Employees: under 50
Big Chill's responsibly made, cutting-edge appliances have consumers feeling red hot. President Orion Creamer has fostered styles ranging from retro to contemporary.
Big Chill began from a small idea when co-founder Thom Vernon needed a retro fridge for his vintage beach house. Back then, the mid-century models on the market were too small and inefficient, and they required painstaking hours of chiseling to defrost. Vernon enlisted his nephew, Orion Creamer, a then-recent graduate of Metropolitan State University of Denver's industrial design program, in hopes of developing something fresh.
The uncle-nephew team studied antique refrigerators and experimented with prototypes to get the look right before calling in other tradesmen for stamping, chroming and casting. The result was the Big Chill, a cutting-edge, steel-body, chrome-trim appliance that came in eight classic colors: cherry red, buttercup yellow, classic white, pink lemonade, jadeite green, orange, beach blue and black.
Today the iconic brand is internationally recognized, and the company has expanded to offer an array of matching kitchen appliances in more than 200 custom colors and three era-specific styles.
The inspiration that enabled Big Chill still drives the company forward. As president, Creamer is constantly working on new products in unexpected designs and vibrant hues; in fact, he recently returned from the Architectural Digest Home Show in New York, where he wooed attendees with some of the most innovative colors on the market and a whole new line of turn-of-the-century appliances.
"We now have three eras of style," Creamer clarifies. In addition to the latest, an early American industrial line rolling out with a stove in mid-2015, there's the contemporary PRO Line of refrigerators, stoves and dishwashers that launched in 2014 and the beloved retro line that started it all.
The company can't disclose exact sales figures, but Big Chill sells thousands of units annually, says Creamer. "We've seen double-digit growth every year since 2001, and we even grew through the recession," he adds. And all of them are Energy Star-rated, and the finishing technique -- powder coating -- emits little to no VOCs, making it one of the most environmentally responsible manufacturing techniques available.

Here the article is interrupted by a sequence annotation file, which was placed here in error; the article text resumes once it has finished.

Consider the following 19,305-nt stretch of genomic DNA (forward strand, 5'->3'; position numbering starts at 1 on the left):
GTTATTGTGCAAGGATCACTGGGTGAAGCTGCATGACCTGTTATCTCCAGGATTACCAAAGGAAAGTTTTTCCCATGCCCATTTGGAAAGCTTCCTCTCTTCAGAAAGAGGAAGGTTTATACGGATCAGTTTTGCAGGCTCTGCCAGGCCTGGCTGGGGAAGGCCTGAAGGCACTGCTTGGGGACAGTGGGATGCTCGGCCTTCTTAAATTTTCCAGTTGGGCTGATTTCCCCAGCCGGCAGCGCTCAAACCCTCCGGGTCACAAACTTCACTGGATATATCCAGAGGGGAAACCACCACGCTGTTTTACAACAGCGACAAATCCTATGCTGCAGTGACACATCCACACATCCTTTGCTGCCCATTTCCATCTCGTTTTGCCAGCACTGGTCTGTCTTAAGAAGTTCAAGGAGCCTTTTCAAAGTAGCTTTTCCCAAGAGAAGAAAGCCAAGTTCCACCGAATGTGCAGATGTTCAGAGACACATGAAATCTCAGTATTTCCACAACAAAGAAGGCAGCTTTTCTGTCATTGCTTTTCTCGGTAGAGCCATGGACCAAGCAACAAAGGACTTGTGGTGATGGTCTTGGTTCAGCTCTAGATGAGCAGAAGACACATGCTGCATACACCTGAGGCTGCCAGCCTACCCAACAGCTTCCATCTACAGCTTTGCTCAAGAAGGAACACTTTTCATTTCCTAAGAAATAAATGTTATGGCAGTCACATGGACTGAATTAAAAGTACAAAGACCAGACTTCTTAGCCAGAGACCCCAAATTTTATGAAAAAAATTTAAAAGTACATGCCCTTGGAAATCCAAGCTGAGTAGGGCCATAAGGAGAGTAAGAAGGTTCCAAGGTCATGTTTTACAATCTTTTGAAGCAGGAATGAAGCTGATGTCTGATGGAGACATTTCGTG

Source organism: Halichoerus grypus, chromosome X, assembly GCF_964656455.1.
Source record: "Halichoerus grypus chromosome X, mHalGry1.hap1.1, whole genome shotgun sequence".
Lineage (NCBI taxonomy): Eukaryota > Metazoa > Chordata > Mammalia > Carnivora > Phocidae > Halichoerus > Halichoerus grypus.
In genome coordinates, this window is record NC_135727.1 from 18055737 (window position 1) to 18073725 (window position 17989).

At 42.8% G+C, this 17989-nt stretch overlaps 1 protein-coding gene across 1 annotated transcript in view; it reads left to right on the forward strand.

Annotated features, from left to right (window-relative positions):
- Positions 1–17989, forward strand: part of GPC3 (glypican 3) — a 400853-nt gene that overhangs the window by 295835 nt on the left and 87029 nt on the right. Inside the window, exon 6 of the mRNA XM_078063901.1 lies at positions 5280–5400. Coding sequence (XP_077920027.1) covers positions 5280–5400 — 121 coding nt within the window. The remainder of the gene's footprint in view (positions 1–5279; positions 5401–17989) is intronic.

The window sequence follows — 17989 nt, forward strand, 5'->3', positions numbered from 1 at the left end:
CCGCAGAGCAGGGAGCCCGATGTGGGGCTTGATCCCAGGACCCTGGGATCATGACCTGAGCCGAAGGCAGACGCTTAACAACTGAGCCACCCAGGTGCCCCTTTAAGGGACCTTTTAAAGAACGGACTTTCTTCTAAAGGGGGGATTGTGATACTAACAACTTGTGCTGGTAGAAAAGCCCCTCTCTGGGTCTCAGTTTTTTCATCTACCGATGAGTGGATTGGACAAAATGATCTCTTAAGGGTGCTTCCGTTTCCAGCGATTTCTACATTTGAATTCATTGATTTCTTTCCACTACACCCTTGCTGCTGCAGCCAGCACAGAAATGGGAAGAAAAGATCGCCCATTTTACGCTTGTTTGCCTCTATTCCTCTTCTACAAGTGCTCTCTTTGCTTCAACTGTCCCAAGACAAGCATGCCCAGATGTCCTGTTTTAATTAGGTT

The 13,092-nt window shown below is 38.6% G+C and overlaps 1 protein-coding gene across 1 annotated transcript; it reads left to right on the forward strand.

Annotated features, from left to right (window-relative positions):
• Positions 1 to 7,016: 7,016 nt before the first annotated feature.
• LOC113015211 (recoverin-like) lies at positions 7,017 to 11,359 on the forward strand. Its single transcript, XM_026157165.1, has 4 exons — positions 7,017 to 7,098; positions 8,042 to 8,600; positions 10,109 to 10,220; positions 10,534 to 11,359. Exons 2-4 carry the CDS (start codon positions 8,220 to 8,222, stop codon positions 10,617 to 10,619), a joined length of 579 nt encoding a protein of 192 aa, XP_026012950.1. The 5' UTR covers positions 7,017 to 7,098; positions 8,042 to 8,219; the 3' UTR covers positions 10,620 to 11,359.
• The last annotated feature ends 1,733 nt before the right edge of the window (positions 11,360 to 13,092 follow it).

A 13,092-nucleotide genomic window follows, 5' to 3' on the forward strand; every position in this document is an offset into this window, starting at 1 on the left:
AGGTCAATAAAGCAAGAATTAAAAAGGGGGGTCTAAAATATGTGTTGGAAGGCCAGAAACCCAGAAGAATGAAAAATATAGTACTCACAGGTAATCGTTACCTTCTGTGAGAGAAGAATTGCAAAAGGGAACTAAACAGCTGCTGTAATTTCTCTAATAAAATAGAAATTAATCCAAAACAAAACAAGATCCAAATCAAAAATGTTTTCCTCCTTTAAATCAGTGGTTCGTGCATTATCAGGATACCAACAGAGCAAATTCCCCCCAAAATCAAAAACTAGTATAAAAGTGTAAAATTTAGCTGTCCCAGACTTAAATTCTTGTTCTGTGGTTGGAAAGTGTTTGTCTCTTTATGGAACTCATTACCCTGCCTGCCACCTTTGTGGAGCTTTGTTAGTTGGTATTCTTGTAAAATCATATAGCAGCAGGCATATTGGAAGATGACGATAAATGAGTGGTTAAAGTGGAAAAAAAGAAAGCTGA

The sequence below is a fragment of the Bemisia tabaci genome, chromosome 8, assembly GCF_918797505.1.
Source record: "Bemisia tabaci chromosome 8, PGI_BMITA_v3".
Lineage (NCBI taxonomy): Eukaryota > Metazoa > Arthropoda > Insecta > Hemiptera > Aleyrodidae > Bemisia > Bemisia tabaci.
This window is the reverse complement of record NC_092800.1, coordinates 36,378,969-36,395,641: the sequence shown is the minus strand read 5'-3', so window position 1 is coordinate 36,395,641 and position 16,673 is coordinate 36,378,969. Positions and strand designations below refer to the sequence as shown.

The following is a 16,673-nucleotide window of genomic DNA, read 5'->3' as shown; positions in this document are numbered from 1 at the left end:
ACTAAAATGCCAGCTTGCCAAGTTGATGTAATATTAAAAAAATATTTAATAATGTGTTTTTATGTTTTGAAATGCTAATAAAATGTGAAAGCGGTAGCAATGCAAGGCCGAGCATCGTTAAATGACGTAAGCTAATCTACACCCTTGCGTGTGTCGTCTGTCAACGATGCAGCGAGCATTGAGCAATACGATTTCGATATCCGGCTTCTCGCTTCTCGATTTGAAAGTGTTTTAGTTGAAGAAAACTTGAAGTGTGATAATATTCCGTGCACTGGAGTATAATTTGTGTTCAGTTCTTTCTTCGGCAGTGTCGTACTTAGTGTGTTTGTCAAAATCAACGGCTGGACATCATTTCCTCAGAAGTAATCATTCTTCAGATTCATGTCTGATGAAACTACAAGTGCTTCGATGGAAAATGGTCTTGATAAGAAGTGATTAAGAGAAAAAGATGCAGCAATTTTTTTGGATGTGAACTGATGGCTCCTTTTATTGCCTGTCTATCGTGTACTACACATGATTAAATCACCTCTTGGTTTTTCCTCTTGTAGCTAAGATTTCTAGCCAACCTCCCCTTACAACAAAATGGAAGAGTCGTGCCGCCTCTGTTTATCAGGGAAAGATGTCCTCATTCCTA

While some of Big Chill's appliance production has moved to Reading, Pennsylvania, fridges, dishwashers and microwaves are still built in Boulder. "There isn't a lot of manufacturing happening here because it's an expensive place to be," Creamer says. That said, he thinks, "Boulder is a great entrepreneurial town, and that outweighs the cost of doing business locally."
California and New York are Big Chill's largest markets, and the company also does substantial local business. Since opening its France division two years ago, Big Chill's international sales have skyrocketed. "I think Europeans love American design in the same was we love European design," Creamer says.
Challenges: Aside from keeping up with ever-changing design trends, Big Chill's biggest challenge is navigating the tremendous growth it has experienced. "From a manufacturing point of view, meeting customer demands can be challenging," says Creamer.
Opportunities: "Our strengths are design and color, and in the next five years we really want to own those two niches," Creamer says, alluding to the possibility of expanding beyond kitchen appliances. "I'm not sure I want to get into building cars, but I don't think we always have to do appliances," adds Creamer.
Needs: "What company isn't evaluating their business?" Creamer wonders aloud. "But," he says, "There's nothing in particular we're dwelling on at the moment."